We demonstrate a new system for condition monitoring using the cloud. The system combines state of the art pattern search capability with youShare, a platform that allows people to run compute-intensive research in an ordered manner over the internet. Data from sensors distributed across one or more assets at one or more sites are uploaded to the cloud compute resource. The uploading triggers the deployment of a range of pattern search services, and is capable of rapidly detecting novel patterns in the data. The outputs of these processes are archived as a matter of course, but are also sent to a further service which processes the data for remote visualisation on a web browser. The system is built in Java, using GWT and RaphaelGWT for graphics rendering. The design of these systems must satisfy conflicting requirements of data currency and data throughput. We present an evaluation of our system that involves processing data at a range of frequencies and bandwidths that are commensurate with commercial requirements. We show that our system has the potential to satisfy a range of processing requirements with minimal latency, and that the user experience is easily sufficient for rapid interpretation of complex condition monitoring data.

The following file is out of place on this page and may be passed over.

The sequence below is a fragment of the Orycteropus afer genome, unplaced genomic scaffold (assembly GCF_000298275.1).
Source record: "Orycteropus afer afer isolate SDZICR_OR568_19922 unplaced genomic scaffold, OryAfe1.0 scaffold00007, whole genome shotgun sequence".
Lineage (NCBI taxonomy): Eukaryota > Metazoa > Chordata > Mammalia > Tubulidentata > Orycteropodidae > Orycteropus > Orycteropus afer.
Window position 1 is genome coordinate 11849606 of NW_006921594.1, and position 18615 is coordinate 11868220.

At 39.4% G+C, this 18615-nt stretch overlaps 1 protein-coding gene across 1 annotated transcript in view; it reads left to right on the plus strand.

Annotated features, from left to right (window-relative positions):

Cloud computing offers an opportunity to make the results of condition monitoring readily available to a range of stakeholders responsible for the maintenance of an asset. In this document, we have detailed the main challenges to be faced when implementing such a service. The main innovation has been to find a reliable means of rendering large volumes of data across the key modern browsers with sufficient resolution and speed.
Having developed the core technology, we intend to investigate a range of usability issues in remote browsing. Some principles are well known, for example Edward Tufte’s sparklines , but the way these principles are used in new media is an active area of research. CMAC provides a rich and varied source of CM data to develop these ideas in an interactive setting.
We are approaching a future in which process control systems will involve the linking of personnel, data and site sensors together in a more distributed manner . Whilst the use of the internet for exchanging expertise and knowledge is widely known, the development of systems such as CMAC offers the provision of applied site monitoring as the basis for the rapid connection of real data with distributed expertise on a large scale.
Simon Hickinbotham, James Austin and John McAvoy. Interactive graphics on large datasets drives remote condition monitoring on a cloud. Journal of Physics: Conference Series. Volume 364. 2012 [doi: 10.1088/1742-6596/364/1/012056] [Free PDF]